The Incredible Hulk’s Timeless Wisdom On The Arab-Israeli Conflict

Our guest blogger is Brian Katulis, Senior Fellow at the Center for American Progress.

Two years into office, perhaps the biggest disappointment on its national security agenda for the Obama administration has been the lack of progress on Middle East peace.

This Incredible Hulk comic book from the early 1980s that I found in some old papers in my office serves as a reminder of a basic point that is often lost in the complicated analyses and media wars over the Middle East.

In “Power and Peril in the Promised Land,” Bruce Banner stows away on a ship and wakes up in Israel, where he befriends a young Arab boy who is killed by Arab terrorists. This angers Bruce, who turns into the Incredible Hulk and takes the boy’s body next door to Jordan, all the while chased by the Israeli super heroine Sabra.

One can imagine Secretary of State Hillary Clinton, George Mitchell or even President Obama sympathizing with the Hulk’s frustration found on the last page: “Boy died because boy’s people and yours both want to own land! Boy died because you wouldn’t share.”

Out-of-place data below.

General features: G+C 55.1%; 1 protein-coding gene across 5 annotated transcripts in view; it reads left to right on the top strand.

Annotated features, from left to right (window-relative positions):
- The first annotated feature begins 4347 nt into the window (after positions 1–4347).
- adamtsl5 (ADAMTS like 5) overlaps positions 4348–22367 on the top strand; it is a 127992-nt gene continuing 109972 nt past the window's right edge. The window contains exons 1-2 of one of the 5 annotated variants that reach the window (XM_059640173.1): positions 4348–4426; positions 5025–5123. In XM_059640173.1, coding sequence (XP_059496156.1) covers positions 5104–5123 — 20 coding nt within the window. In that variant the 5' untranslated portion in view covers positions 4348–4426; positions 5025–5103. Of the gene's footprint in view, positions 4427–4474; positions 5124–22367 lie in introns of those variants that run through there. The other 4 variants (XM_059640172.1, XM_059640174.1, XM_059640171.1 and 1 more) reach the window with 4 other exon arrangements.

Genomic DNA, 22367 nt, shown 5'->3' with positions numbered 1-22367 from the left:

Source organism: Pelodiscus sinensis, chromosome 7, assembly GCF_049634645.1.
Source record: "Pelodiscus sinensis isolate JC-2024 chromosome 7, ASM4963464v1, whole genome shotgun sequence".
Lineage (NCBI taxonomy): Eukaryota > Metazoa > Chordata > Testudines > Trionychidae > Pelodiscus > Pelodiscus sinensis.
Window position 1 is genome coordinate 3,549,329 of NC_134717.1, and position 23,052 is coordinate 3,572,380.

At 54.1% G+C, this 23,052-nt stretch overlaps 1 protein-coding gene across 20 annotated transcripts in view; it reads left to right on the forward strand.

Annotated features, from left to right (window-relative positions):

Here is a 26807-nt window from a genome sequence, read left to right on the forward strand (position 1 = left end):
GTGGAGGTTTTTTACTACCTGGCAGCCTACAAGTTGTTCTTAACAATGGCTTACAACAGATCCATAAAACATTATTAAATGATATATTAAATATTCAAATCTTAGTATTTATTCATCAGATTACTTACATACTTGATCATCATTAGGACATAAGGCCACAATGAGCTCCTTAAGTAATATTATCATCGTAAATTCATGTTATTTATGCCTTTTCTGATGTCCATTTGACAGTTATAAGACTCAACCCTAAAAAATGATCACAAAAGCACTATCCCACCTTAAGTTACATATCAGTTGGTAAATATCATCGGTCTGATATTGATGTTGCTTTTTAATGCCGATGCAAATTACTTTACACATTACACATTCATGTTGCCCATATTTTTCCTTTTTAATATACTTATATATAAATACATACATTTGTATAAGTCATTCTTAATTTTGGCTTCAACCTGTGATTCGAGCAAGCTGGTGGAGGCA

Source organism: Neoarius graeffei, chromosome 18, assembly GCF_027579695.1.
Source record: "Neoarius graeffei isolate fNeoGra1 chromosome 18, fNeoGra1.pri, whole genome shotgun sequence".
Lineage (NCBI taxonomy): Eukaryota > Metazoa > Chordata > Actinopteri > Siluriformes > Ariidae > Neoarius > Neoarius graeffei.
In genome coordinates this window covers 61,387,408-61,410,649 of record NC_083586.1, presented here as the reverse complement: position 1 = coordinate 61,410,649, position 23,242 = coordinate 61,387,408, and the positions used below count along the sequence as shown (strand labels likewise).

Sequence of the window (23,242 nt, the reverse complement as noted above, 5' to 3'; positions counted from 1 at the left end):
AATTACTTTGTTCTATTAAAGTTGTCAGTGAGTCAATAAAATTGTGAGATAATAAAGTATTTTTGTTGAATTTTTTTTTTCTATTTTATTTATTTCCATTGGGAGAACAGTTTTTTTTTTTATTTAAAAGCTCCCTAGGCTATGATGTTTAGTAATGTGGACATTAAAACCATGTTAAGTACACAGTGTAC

Just before the Hulk heads off to Egypt, he rages, “Hulk came looking for peace — but there is no peace!” I know many people in the Obama administration who are feeling Hulk’s pain.

What’s interesting about this old comic book is that it was written long before the intifadas, the creation of the Palestinian Authority, the massive expansion of Israeli settlements over the last twenty years, and the start and collapse of peace talks several times. There’s been a lot of water under the bridge. The story’s simple plot highlights the human costs of a conflict that has dragged on for far too long. The fact the conflict still remains unresolved is a travesty.

There are more complicated explanations for the lack of progress on Middle East peace, and much ink has been spilt analyzing this topic, but the unwillingness to share — or even sit down in negotiations without preconditions or cease land grabs aimed at creating more facts on the ground — remains a core problem plaguing Middle East peace efforts.

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